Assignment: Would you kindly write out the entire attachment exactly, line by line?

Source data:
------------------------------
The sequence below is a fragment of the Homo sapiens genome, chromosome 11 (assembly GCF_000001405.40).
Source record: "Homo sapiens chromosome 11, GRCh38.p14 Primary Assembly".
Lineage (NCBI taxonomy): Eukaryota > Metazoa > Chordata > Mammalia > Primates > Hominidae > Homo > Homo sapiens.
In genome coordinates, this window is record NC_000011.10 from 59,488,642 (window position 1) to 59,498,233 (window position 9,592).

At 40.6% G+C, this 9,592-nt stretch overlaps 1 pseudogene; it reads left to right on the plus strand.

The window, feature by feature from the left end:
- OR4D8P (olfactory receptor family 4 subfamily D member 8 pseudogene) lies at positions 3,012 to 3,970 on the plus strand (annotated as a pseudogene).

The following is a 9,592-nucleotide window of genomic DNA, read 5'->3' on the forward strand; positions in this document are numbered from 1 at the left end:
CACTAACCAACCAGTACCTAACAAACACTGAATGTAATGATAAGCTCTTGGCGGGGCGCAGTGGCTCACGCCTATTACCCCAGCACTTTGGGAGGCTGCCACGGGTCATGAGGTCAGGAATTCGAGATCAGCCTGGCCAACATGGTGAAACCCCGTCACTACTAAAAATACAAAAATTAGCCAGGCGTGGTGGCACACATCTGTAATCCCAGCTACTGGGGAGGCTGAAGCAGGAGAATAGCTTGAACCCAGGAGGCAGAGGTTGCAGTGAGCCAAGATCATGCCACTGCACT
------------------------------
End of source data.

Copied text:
The sequence below is a fragment of the Homo sapiens genome, chromosome 11 (assembly GCF_000001405.40).
Source record: "Homo sapiens chromosome 11, GRCh38.p14 Primary Assembly".
Lineage (NCBI taxonomy): Eukaryota > Metazoa > Chordata > Mammalia > Primates > Hominidae > Homo > Homo sapiens.
In genome coordinates, this window is record NC_000011.10 from 59,488,642 (window position 1) to 59,498,233 (window position 9,592).

At 40.6% G+C, this 9,592-nt stretch overlaps 1 pseudogene; it reads left to right on the plus strand.

The window, feature by feature from the left end:
- OR4D8P (olfactory receptor family 4 subfamily D member 8 pseudogene) lies at positions 3,012 to 3,970 on the plus strand (annotated as a pseudogene).

The following is a 9,592-nucleotide window of genomic DNA, read 5'->3' on the forward strand; positions in this document are numbered from 1 at the left end:
CACTAACCAACCAGTACCTAACAAACACTGAATGTAATGATAAGCTCTTGGCGGGGCGCAGTGGCTCACGCCTATTACCCCAGCACTTTGGGAGGCTGCCACGGGTCATGAGGTCAGGAATTCGAGATCAGCCTGGCCAACATGGTGAAACCCCGTCACTACTAAAAATACAAAAATTAGCCAGGCGTGGTGGCACACATCTGTAATCCCAGCTACTGGGGAGGCTGAAGCAGGAGAATAGCTTGAACCCAGGAGGCAGAGGTTGCAGTGAGCCAAGATCATGCCACTGCACT